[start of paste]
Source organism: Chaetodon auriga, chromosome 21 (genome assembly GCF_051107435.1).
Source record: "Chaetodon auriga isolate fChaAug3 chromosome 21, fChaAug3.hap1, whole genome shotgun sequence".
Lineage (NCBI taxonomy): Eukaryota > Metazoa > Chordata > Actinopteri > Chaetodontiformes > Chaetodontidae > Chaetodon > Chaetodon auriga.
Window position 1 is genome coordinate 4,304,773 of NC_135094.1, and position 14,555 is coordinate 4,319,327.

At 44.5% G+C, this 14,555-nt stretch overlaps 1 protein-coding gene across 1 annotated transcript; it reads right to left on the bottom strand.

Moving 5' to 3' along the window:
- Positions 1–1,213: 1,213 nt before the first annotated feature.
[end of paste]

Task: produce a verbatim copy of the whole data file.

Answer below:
Source organism: Chaetodon auriga, chromosome 21 (genome assembly GCF_051107435.1).
Source record: "Chaetodon auriga isolate fChaAug3 chromosome 21, fChaAug3.hap1, whole genome shotgun sequence".
Lineage (NCBI taxonomy): Eukaryota > Metazoa > Chordata > Actinopteri > Chaetodontiformes > Chaetodontidae > Chaetodon > Chaetodon auriga.
Window position 1 is genome coordinate 4,304,773 of NC_135094.1, and position 14,555 is coordinate 4,319,327.

At 44.5% G+C, this 14,555-nt stretch overlaps 1 protein-coding gene across 1 annotated transcript; it reads right to left on the bottom strand.

Moving 5' to 3' along the window:
- Positions 1–1,213: 1,213 nt before the first annotated feature.